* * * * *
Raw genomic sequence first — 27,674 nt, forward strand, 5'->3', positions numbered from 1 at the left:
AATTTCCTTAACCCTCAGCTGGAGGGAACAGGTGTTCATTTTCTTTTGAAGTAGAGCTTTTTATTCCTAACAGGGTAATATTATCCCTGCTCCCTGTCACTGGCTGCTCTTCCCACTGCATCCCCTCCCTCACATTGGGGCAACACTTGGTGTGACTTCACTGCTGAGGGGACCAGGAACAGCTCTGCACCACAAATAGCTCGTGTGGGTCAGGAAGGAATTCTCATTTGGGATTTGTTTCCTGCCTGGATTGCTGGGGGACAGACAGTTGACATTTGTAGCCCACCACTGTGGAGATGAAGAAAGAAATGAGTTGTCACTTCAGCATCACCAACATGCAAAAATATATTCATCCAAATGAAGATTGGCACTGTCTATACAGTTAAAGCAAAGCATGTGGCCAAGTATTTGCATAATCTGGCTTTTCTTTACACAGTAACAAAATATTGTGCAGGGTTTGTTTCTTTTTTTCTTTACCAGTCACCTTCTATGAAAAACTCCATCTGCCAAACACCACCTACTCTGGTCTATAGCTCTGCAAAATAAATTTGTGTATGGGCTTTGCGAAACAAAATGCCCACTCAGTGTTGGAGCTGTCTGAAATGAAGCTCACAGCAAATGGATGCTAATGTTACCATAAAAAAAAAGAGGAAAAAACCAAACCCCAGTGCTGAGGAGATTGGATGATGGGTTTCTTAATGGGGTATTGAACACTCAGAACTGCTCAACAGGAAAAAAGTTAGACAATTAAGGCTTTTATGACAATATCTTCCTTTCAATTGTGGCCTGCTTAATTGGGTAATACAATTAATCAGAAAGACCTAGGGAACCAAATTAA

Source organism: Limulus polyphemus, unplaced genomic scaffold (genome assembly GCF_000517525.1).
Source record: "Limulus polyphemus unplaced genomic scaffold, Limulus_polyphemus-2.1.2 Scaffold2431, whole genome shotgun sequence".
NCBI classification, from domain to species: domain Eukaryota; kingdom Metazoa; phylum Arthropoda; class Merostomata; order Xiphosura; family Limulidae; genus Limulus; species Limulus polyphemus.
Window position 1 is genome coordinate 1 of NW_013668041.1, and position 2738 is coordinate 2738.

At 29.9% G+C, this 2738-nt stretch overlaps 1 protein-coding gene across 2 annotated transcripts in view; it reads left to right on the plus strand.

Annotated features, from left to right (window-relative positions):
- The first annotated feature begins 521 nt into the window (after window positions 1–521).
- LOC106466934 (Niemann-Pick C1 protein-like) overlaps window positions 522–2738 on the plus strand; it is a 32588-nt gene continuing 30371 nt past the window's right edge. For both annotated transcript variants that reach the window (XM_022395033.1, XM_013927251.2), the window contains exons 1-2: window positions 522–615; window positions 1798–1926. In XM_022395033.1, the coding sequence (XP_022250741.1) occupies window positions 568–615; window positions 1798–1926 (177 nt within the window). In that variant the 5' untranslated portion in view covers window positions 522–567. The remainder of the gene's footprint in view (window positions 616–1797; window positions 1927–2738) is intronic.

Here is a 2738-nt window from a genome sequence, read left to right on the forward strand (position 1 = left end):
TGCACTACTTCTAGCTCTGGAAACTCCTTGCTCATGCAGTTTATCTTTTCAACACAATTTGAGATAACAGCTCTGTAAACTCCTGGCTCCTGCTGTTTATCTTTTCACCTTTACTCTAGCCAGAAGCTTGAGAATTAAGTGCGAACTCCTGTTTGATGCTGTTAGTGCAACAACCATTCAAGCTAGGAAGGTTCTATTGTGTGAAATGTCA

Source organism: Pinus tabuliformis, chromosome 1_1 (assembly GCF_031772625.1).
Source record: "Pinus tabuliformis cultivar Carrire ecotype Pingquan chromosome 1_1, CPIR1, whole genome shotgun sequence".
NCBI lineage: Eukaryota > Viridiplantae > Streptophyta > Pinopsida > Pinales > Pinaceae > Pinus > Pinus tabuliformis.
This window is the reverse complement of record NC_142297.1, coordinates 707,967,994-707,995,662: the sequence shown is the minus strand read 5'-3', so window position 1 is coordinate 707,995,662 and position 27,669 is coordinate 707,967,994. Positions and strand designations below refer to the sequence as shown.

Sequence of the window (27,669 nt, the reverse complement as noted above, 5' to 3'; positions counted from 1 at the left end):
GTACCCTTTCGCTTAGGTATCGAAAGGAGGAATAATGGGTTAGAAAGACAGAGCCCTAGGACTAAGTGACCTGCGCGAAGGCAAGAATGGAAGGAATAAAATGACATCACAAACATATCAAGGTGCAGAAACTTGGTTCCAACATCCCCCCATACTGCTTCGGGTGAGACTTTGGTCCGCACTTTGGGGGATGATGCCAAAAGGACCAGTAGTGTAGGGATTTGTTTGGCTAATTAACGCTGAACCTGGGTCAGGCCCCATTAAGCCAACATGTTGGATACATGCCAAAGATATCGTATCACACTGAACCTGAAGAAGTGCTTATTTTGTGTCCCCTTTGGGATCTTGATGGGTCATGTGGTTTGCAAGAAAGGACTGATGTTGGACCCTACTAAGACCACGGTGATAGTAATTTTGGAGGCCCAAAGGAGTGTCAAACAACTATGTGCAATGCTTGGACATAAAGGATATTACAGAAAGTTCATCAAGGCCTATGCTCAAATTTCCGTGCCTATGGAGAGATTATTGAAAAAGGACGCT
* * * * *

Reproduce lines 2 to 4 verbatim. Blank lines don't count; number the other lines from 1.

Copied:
AATTTCCTTAACCCTCAGCTGGAGGGAACAGGTGTTCATTTTCTTTTGAAGTAGAGCTTTTTATTCCTAACAGGGTAATATTATCCCTGCTCCCTGTCACTGGCTGCTCTTCCCACTGCATCCCCTCCCTCACATTGGGGCAACACTTGGTGTGACTTCACTGCTGAGGGGACCAGGAACAGCTCTGCACCACAAATAGCTCGTGTGGGTCAGGAAGGAATTCTCATTTGGGATTTGTTTCCTGCCTGGATTGCTGGGGGACAGACAGTTGACATTTGTAGCCCACCACTGTGGAGATGAAGAAAGAAATGAGTTGTCACTTCAGCATCACCAACATGCAAAAATATATTCATCCAAATGAAGATTGGCACTGTCTATACAGTTAAAGCAAAGCATGTGGCCAAGTATTTGCATAATCTGGCTTTTCTTTACACAGTAACAAAATATTGTGCAGGGTTTGTTTCTTTTTTTCTTTACCAGTCACCTTCTATGAAAAACTCCATCTGCCAAACACCACCTACTCTGGTCTATAGCTCTGCAAAATAAATTTGTGTATGGGCTTTGCGAAACAAAATGCCCACTCAGTGTTGGAGCTGTCTGAAATGAAGCTCACAGCAAATGGATGCTAATGTTACCATAAAAAAAAAGAGGAAAAAACCAAACCCCAGTGCTGAGGAGATTGGATGATGGGTTTCTTAATGGGGTATTGAACACTCAGAACTGCTCAACAGGAAAAAAGTTAGACAATTAAGGCTTTTATGACAATATCTTCCTTTCAATTGTGGCCTGCTTAATTGGGTAATACAATTAATCAGAAAGACCTAGGGAACCAAATTAA

Source organism: Limulus polyphemus, unplaced genomic scaffold (genome assembly GCF_000517525.1).
Source record: "Limulus polyphemus unplaced genomic scaffold, Limulus_polyphemus-2.1.2 Scaffold2431, whole genome shotgun sequence".